Intending (and Attending) to Delight


delight: “a high degree of gratification or pleasure: joy.”


Do you delight? Would you say that the moments in your home are marked with “a high degree of gratification or pleasure”? Is it a joy-filled atmosphere? Maybe that’s an overwhelming question.

I find myself plugging along in family life sometimes without often enough taking stock of the overall atmosphere, how well we are doing at keeping the big picture in the foreground. But if you are like me, when we do stop to consider a question like this, we get in over our heads. We mentally sort through the plans we have in place. But it is so much simpler to ask: how was yesterday?

So let’s just take yesterday. Did your family experience delight yesterday? If so (or if not), was yesterday a “typical” day in the life of your family? I think asking these two questions can give us a lot of clarity on the atmosphere of our domestic churches and help us live with more intention. Yesterday can help us determine how intentionally we are living.

So if we find that our yesterdays haven’t been what they should be, then we have the gift of today. In fact, if we find that our mornings haven’t been what they should be, then we have the gift of the afternoons. We don’t yet have the gift of tomorrow or next week. We cannot live those days with intention until they are given us. Remember that we have only been given this day so far, and it is the present day alone that we are able to live with intention. The thing I like about only thinking about today is that its not so hard, not such an overwhelming task. I’m simply purposing to be faithful with the time I have in this moment and to make this small bit of time filled with delight.

How can we intentionally create an atmosphere of delight in our homes today? Perhaps the following verses from the Psalms give us some inspiration and the key to being people who delight: Continue reading “Intending (and Attending) to Delight”

Wonder & Whimsy: delight and knowledge

A weekly curation of quotations I come across in my reading life (or on random condiment jars) — from the inspirational to the miscellaneous. Perhaps one inspires you or catches your fancy too…

delight and attention…

“The quality of life is in proportion, always, to the capacity for delight. The capacity for delight is the gift of paying attention.”
Julia Cameron, The Artist’s Way: A Spiritual Path to Higher Creativity

wonder and knowledge…

“Wise men all ways of knowledge past,

To th’shepherds wonder come at last:

To know, can only wonder breed,

And not to know, is wonder’s seed.

— from “Hymn” by Sidney Godolphin

You can’t stop this…

“So in the present case I tell you, keep away from these mean and let them alone; for if this plan or this undertaking is of men, it will fail; but if it is of God, you will not be able to overthrow them. You might even be found opposing God!” — Gamaliel, a Jewish Pharisee (Acts 5:38-39)

respecting the mind of a child…

“Ms. Glaser reminds us that we should always assume that more is going on in a child’s mind than she is able to express.” — Karen Glass, The Art of Narration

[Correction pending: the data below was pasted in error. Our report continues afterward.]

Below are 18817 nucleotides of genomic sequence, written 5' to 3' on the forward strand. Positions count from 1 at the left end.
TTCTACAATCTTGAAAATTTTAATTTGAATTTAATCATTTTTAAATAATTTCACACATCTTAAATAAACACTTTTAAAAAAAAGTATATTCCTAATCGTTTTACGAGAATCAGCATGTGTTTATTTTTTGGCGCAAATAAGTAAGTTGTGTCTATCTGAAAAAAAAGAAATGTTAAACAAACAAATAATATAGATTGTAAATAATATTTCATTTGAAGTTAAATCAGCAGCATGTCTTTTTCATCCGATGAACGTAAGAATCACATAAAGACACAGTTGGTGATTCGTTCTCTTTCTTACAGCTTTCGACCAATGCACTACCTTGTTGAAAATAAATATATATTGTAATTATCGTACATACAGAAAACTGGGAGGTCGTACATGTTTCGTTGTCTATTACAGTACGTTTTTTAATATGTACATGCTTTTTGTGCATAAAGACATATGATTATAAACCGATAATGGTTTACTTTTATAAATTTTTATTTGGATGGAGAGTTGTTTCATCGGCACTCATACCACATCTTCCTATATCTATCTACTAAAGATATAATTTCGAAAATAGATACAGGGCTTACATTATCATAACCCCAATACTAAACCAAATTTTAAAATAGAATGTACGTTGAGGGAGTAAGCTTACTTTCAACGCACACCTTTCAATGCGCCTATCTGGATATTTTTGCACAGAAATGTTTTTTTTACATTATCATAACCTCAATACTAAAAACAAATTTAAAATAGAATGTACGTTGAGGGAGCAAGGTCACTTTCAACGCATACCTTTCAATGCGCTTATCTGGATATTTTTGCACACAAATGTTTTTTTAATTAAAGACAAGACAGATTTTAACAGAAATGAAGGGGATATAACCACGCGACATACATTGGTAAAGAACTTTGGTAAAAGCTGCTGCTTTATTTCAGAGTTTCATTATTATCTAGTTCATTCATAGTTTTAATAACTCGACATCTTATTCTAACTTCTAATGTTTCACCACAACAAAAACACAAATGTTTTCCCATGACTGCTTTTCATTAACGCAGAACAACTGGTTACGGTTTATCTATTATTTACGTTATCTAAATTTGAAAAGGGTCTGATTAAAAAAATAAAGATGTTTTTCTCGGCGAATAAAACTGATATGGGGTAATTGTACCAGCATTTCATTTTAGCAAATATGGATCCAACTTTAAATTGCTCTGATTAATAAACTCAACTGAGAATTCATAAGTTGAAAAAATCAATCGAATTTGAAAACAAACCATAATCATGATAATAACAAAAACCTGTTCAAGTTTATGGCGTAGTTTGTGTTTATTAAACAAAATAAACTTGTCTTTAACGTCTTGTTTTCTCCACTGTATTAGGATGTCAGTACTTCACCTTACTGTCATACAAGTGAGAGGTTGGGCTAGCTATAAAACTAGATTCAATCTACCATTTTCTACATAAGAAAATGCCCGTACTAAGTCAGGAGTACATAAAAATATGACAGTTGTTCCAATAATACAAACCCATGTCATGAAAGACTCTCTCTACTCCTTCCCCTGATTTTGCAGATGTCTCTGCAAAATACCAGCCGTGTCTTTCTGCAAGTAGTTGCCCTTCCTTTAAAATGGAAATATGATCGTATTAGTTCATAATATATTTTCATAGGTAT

Wonder & Whimsy: Dorothy Day

This week I have been powering through Dorothy Day’s autobiography, The Long Loneliness, and there are so many good passages in it…so this week’s curation of quotes is all her.

Her response in encountering Francis Thompson’s famous poem…

“The idea of this pursuit by the Hound of Heaven fascinated me. The recurrence of it, the inevitableness of the outcome made me feel that sooner or later I would have to pause in the mad rush of living and remember my first beginning and my last end” (p.84).

On loving God…

“‘Thou wouldst not seek Him if thou hadst not already found Him,’ Pascal says, and it is true too that you love God if you want to love Him. One of the disconcerting facts about the spiritual life is that God takes you at your word. Sooner or later one is given a chance to prove his love” (p. 139).

On worship being communal…

“I had heard many say that they wanted to worship God in their own way and did not need a Church in which to praise Him, nor a body of people with whom to associate themselves. But I did not agree to this. My very experience as a radical, my whole make-up, led me to want to associate myself with others, with the masses, in loving and praising God” (p. 139).

Referencing her friend Peter Maurin on works of charity…

“But the fact remained, he always reminded me, no matter what people’s preferences, that we are our brother’s keeper, and that the unit of society is the family; that we must have a sense of personal responsibility to take care of our own, and our neighbor, at a personal sacrifice” (p. 179).

On fighting class conflict…

“And the weapons of journalism! My whole life had been in journalism and I saw the world in terms of class conflict. I did not look upon class war as something to be stirred up, as the Marxist did. I did not want to increase what was already there but to mitigate it” (p. 181).

On the importance of ritual…

“Ritual, how could we do without it! Though it may seem to be gibberish and irreverence, thought the Mass is offered up in such haste that the sacred sentence, “hoc est corpus meus” was abbreviated into “hocus-pocus” by the bitter protestor and has come down into our language meaning trickery, nevertheless there is a sureness and a conviction there. And just as a husband may embrace his wife casually as he leaves for work in the morning, and kiss her absent-mindedly in his coming and goings, still that kiss on occasion turns to rapture, a burning fire of tenderness and love. And with this to stay her she demands the “ritual” of affection shown. The little altar boy kissing the cruet of water as he hands it to the priest is performing a rite. We have too little ritual in our lives” (p. 199).